Support Mental Health: Bolster Assertive Communication Skills

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We all communicate, but it can look so different from person to person – which can lead to misunderstanding. If we identify our own communication styles and those around us, we can improve the way we interact with one another. Moreover, teaching and practicing assertive communication skills helps avoid misunderstandings and foster respect.

Elizabeth Janca, experienced school administrator, Licensed Professional Counselor, and Possip Reporter, shares different types of communication as well as tips for improved communication.    

Types of Communication - Aim for Assertive Communication

Boise State University provides a quick overview of the “Passive – Assertive – Aggressive Continuum” when it comes to communication types. 

Assertive Communication

As the most effective type, people who use this communication style take into consideration the needs, wants, and thoughts of both or all parties involved. To that end, an individual who has an assertive communication style can stand up for their own wants, needs, and thoughts while being able to empathize and respect others’ perspectives.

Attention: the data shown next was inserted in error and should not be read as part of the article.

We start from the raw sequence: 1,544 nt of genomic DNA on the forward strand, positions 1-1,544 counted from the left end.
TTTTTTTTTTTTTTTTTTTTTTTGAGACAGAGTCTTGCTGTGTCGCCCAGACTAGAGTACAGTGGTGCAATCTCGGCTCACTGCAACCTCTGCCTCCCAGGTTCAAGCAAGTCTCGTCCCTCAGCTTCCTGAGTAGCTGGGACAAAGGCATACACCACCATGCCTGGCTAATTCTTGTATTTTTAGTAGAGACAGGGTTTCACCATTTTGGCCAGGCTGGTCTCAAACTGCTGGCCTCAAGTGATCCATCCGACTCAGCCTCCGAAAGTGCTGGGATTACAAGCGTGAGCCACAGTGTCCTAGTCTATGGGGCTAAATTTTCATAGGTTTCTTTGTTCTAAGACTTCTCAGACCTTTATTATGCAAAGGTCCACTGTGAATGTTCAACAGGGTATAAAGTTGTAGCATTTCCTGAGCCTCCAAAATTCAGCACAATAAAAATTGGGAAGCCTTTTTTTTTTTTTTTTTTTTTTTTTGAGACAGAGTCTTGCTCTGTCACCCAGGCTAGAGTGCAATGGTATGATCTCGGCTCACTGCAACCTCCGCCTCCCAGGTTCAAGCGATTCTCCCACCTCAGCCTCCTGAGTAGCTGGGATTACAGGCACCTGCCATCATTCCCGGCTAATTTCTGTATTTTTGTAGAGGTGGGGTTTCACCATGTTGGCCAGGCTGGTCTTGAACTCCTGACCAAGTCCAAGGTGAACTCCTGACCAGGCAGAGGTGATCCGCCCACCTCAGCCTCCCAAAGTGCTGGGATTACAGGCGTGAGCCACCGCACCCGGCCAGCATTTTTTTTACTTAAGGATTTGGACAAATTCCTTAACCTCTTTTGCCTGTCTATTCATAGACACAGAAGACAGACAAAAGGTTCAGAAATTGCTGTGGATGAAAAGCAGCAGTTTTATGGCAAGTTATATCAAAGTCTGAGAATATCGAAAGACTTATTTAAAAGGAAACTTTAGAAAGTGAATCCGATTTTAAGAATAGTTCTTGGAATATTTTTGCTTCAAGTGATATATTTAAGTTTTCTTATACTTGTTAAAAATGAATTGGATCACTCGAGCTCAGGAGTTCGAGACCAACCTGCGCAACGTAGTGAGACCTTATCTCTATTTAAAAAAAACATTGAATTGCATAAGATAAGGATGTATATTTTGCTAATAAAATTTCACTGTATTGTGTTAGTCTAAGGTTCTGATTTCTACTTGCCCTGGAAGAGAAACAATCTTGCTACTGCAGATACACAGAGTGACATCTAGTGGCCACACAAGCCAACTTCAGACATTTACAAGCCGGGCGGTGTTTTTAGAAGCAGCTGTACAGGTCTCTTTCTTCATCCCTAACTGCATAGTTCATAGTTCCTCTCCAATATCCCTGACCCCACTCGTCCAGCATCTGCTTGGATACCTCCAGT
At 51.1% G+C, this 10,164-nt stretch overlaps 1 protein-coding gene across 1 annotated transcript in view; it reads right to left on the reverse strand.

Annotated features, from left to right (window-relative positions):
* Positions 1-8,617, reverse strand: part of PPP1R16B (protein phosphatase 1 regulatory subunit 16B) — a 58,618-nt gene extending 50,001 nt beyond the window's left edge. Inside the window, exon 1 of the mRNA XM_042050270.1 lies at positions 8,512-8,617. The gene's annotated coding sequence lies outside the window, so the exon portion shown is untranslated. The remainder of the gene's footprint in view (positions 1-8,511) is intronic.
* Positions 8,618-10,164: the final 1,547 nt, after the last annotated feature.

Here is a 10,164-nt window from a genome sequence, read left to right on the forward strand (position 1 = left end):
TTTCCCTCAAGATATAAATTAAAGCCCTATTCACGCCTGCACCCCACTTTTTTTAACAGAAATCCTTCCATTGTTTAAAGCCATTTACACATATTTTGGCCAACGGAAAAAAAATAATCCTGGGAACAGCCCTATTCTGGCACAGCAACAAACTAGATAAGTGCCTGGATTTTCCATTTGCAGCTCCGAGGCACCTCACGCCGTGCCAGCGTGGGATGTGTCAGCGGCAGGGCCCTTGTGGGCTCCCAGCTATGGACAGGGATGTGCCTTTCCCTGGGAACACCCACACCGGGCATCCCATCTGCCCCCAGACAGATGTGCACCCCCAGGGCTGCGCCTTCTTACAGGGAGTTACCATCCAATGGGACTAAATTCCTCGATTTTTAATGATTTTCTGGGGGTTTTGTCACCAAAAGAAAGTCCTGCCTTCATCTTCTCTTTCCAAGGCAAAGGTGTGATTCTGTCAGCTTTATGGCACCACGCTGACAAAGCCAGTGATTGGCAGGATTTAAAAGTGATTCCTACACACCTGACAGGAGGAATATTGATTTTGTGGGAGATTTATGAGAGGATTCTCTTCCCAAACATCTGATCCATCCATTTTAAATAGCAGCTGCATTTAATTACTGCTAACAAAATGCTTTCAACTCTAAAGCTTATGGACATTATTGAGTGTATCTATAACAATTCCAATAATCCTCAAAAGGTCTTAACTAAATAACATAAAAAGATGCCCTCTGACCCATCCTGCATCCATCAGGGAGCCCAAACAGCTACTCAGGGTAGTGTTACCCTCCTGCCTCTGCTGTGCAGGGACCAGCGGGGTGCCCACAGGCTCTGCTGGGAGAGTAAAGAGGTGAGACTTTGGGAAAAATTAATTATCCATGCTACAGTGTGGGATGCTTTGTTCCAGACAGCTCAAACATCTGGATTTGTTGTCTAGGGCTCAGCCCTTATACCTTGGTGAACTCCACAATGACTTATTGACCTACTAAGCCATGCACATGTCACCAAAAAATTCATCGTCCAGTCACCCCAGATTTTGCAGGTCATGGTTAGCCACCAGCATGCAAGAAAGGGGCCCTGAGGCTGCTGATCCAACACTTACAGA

Assertive Communication looks like:

  • listening without interruption
  • clear communication of needs, wants, and thoughts
  • a willingness to compromise
  • projecting confidence through tone and body language 
  • maintaining good eye contact

Aggressive Communication

In aggressive communication, the individual focuses on their own needs, wants, and thoughts and ignores those of others.

Aggressive Communication looks like:

  • being easily frustrated
  • interrupting and speaking loudly over the other
  • showing an unwillingness to compromise
  • using language that conveys criticism
  • exhibiting general disrespect for others 

Passive Communication

Finally, on the other end of the continuum, we have passive communication. With passive communication, the individual focuses on the needs, wants, and thoughts of others while ignoring their own. Often this can come at the expense of the individual and cause them harm or discomfort in some way. Passive communicators struggle to stand up for themselves and may often be taken advantage of even by well-meaning people. 

Passive Communication looks like: 

  • being soft-spoken
  • prioritization of others
  • poor eye contact
  • projecting a lack of confidence